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Paywalls and the paradox of choice

We’ve all done it, haven’t we. Absolutely bailed on making a decision because there were just too many options.

I went to an event that aims to bring together newsroom leaders to discuss the challenges and opportunities of ‘digital’ and found out some publishers are moving to a more focused model to drive greater revenues.

Goodbye bundle

A lot of the assembled panelists talked of the unbundling of things to simplify their subscription models. One brand that has both print and digital products talked of how bundling products into subscription packages can assist the initial sale to have lots of things on offer, the propensity for a subscriber to cancel becomes greater the bigger the bundle.

Interviews with cancelling subscribers revealed that the breadth of  content and, in particular, the mounting pile of print editions on coffee tables made their customer feel stupid, not being able to keep up.

The brand continues to work on the unbundling of its subscription products – at its most simple digital vs. print but also in providing digests through newsletters and ’round up’ apps to simplify their proposition.

Further support for greater focus of paid content products: if you provide metered access, users who hit your ‘paywall’ are likely to be loyal already (unless you’re being super strict). You don’t have to convince them to use your product a lot because they already are…therefore churn is generally lower.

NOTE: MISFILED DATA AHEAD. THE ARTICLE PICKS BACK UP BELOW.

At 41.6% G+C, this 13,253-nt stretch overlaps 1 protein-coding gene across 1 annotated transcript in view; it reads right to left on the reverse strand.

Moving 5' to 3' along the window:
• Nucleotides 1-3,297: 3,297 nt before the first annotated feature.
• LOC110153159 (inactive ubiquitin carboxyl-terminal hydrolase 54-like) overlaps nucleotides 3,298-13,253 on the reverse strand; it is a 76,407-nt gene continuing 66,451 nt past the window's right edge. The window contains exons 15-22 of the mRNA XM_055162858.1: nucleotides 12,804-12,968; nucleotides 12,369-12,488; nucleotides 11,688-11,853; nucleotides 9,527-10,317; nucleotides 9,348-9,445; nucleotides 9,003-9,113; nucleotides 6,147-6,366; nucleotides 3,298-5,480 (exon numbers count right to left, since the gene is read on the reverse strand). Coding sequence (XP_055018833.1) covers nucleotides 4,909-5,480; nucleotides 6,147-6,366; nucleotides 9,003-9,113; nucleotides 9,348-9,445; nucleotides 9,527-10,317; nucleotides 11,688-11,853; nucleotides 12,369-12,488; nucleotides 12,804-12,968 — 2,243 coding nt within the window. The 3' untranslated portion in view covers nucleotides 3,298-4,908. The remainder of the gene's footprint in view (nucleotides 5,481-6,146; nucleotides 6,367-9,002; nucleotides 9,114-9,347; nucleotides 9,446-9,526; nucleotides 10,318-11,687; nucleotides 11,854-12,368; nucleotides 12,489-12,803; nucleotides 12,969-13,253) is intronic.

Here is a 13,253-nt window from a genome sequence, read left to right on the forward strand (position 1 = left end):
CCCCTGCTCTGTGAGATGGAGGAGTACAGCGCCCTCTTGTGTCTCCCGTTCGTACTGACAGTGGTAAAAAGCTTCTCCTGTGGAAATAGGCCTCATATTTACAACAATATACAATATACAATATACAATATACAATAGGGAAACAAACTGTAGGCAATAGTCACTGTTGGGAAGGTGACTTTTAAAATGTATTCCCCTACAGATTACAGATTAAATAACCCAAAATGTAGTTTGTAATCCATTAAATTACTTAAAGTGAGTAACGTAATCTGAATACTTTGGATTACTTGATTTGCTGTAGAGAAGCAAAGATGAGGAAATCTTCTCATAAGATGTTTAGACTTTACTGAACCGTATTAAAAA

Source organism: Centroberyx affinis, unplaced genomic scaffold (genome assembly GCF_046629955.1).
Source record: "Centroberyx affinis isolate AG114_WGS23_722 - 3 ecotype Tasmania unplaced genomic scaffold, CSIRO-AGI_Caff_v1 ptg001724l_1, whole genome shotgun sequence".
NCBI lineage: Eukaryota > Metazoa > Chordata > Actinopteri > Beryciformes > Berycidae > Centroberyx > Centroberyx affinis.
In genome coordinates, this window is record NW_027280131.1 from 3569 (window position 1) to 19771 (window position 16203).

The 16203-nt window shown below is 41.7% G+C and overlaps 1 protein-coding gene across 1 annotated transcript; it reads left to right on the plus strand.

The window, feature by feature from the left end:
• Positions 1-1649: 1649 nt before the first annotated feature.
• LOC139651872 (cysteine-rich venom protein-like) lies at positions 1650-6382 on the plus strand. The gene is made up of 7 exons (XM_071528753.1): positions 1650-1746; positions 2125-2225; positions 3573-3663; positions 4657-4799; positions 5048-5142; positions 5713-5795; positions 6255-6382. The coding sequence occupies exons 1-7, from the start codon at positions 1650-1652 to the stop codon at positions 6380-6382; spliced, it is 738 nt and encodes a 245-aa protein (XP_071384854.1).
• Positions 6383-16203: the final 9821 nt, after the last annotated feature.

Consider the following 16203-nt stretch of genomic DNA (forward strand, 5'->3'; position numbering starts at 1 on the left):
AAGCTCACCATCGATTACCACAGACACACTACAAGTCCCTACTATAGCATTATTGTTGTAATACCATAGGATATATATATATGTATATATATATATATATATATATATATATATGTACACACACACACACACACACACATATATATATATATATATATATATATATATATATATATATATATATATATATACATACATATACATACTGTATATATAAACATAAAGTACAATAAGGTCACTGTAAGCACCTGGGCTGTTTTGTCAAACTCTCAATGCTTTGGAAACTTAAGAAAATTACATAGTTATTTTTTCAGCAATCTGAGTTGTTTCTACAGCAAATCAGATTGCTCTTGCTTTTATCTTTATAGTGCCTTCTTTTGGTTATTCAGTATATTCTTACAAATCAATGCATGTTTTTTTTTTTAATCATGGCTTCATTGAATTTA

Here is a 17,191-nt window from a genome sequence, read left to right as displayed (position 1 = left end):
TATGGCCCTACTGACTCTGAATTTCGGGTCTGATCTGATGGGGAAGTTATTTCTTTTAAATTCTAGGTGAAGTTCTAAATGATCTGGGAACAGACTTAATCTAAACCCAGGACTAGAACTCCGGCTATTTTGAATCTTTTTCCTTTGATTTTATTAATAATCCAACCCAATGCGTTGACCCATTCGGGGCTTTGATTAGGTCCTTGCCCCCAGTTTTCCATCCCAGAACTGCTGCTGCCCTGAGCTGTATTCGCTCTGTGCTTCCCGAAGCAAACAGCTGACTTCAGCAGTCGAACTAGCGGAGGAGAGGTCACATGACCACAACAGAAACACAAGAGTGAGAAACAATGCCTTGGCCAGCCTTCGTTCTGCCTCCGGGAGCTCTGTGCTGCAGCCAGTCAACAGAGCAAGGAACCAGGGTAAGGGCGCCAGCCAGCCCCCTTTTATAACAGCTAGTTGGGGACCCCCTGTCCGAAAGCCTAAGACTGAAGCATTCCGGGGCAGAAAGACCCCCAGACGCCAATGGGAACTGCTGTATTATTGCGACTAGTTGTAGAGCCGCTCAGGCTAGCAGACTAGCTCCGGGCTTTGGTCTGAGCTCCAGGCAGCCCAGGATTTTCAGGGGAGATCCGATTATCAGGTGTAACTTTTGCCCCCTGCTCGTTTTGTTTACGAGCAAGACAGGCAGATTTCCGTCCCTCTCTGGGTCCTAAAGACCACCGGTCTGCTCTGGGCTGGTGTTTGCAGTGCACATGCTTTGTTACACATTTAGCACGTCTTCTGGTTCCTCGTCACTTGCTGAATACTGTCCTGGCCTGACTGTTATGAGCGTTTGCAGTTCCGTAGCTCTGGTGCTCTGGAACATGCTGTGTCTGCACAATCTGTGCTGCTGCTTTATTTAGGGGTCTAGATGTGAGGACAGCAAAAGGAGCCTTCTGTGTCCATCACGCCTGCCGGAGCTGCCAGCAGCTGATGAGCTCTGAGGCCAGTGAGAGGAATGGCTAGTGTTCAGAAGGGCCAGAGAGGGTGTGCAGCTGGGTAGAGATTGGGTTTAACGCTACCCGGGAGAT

Combining Metering and Freemium (i.e.: giving some sections away for free and having some stuff behind a hard paywall) can really help bridge the monetisation gap between different user behaviours. X free articles a month followed by a tier of content that is generically useful available to subscribers followed by a further ‘premium’ level of ‘bundling’ available to the power users that want something specific diversify the product offering.

Think of it like subscription TV. You get your public service broadcasters, your basic subscription channels and then you can pay for interest-based channels depending on what you value.

And focus isn’t just good for users

At least three brands in attendance said paywalls had helped them not only to decide what to focus on but what not to focus their efforts on too.

One brand has, for the time being, suspended its events business, another had turned down the idea to create an app for ‘young people’ and none of them had ‘pivoted to video’.

The Times, the first UK news site to erect a paywall, has famously stopped doing a lot of things since it focused on subscriptions. Perhaps most-recently, it said that focusing on editions and not breaking news has lead to growth.

The customer’s always right…

It feels like there is no end to the amount of metaphors and models touted, specifically in software design, to take a user-centred approach, but content and subscriptions shouldn’t be treated any differently. All of the participants agreed: always, but even more-so when you’re asking them to pay, focus on user behaviour.

Look at the difference in content engagement between first-time visitors vs. regular visitors vs. visitors from Facebook vs. really loyal users and design content strategies personalised to those groups.

For years now, publishers have been battling with ‘personalisation’ – hoping to become the Amazon or Spotify of journalism – and trying to gather tonnes of data on individuals to decide the thing they should look at next. With a bit of focus-thinking, though, the answer might be much simpler.